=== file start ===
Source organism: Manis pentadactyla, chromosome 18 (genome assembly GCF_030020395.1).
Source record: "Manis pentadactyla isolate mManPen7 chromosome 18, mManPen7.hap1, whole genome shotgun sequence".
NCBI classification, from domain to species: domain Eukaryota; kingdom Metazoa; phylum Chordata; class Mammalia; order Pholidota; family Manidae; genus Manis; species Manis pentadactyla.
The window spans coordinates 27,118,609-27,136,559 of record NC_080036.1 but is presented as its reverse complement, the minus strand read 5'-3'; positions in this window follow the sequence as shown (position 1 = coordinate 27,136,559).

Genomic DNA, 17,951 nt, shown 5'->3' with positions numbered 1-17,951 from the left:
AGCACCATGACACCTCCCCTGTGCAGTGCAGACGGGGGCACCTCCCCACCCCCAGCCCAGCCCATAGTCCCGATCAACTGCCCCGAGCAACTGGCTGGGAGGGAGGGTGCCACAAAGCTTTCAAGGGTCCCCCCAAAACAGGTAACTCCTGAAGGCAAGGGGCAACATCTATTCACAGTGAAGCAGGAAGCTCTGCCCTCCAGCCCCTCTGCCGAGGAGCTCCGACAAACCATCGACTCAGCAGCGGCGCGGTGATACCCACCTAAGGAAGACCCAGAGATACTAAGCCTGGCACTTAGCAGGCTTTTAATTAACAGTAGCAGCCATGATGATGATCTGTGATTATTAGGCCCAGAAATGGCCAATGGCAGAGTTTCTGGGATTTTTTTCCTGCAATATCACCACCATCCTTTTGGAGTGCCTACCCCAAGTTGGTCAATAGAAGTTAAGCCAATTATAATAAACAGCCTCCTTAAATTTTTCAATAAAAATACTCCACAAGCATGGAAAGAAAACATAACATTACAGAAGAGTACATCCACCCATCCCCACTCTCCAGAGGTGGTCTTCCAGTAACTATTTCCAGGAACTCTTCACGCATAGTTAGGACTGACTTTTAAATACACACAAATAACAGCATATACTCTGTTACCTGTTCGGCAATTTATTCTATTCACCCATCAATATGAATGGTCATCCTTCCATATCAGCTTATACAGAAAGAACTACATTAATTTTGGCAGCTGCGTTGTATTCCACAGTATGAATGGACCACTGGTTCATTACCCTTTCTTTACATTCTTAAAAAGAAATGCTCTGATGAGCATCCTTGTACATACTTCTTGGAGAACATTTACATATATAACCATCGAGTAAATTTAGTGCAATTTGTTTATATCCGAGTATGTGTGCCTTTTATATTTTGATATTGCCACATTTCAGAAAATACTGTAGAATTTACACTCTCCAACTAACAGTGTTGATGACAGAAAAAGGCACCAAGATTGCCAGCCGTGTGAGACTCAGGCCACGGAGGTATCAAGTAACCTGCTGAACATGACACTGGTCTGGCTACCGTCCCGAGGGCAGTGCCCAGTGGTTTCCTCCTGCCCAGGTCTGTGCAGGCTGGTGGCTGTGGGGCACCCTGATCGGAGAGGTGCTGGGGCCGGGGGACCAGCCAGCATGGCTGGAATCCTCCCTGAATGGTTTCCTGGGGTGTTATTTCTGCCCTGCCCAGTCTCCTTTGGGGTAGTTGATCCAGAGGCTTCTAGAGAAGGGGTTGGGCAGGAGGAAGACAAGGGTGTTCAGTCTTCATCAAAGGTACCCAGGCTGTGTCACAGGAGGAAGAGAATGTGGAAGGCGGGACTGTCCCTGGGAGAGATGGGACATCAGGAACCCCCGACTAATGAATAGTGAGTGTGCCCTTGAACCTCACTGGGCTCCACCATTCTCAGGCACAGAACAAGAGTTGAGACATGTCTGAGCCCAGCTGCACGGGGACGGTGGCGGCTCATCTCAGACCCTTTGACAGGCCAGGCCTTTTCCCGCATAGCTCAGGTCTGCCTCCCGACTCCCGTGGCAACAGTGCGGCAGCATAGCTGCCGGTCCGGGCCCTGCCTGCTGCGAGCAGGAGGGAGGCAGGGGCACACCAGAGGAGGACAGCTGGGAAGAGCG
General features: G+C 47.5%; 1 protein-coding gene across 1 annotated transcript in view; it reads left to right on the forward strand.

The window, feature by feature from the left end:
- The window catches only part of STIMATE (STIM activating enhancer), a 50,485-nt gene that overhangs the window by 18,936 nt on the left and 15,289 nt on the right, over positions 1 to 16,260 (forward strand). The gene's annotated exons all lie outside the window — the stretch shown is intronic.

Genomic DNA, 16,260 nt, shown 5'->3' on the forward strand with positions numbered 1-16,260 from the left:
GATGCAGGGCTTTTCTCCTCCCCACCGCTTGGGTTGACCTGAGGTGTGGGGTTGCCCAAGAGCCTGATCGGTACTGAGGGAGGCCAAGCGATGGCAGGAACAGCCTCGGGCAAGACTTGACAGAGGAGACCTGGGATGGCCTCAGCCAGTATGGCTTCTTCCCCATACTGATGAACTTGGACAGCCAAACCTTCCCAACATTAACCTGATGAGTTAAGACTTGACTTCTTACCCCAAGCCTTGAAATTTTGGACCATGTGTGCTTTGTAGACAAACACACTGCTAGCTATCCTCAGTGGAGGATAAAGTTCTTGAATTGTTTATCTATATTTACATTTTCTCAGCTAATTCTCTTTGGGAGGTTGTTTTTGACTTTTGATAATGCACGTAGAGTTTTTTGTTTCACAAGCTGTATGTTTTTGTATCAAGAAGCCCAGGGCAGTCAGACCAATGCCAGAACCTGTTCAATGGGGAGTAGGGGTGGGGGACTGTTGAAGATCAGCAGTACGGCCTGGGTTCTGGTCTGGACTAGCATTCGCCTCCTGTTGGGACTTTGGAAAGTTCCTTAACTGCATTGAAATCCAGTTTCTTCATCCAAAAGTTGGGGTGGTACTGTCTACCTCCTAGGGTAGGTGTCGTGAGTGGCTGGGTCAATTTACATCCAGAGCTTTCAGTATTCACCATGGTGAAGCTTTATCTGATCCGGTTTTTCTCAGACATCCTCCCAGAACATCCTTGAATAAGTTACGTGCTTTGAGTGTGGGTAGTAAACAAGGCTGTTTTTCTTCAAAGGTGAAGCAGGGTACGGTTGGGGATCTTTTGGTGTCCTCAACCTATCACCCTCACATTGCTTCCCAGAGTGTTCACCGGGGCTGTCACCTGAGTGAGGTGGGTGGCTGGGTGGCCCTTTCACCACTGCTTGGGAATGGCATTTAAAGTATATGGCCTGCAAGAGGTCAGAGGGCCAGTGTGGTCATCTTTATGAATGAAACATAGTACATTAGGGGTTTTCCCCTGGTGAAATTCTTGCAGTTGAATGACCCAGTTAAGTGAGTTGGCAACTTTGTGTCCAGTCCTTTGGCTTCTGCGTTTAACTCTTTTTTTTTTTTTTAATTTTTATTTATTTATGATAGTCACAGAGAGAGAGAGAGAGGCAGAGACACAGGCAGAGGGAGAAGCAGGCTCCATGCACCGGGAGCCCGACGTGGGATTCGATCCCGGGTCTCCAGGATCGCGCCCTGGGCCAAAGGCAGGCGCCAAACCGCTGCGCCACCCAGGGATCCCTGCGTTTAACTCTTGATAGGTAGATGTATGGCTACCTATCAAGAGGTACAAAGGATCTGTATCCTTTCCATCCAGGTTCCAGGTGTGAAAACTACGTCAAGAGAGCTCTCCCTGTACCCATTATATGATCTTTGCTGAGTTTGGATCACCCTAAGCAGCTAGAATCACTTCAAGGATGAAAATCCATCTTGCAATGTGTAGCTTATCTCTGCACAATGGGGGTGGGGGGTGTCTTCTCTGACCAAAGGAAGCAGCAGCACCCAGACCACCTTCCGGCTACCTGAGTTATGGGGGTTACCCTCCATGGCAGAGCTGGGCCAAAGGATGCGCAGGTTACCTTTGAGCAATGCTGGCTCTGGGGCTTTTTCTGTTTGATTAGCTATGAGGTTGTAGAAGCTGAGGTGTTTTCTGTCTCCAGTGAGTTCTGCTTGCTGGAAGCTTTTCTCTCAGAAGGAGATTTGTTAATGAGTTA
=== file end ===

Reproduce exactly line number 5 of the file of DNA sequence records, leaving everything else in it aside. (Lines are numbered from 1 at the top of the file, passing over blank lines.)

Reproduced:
Genomic DNA, 17,951 nt, shown 5'->3' with positions numbered 1-17,951 from the left: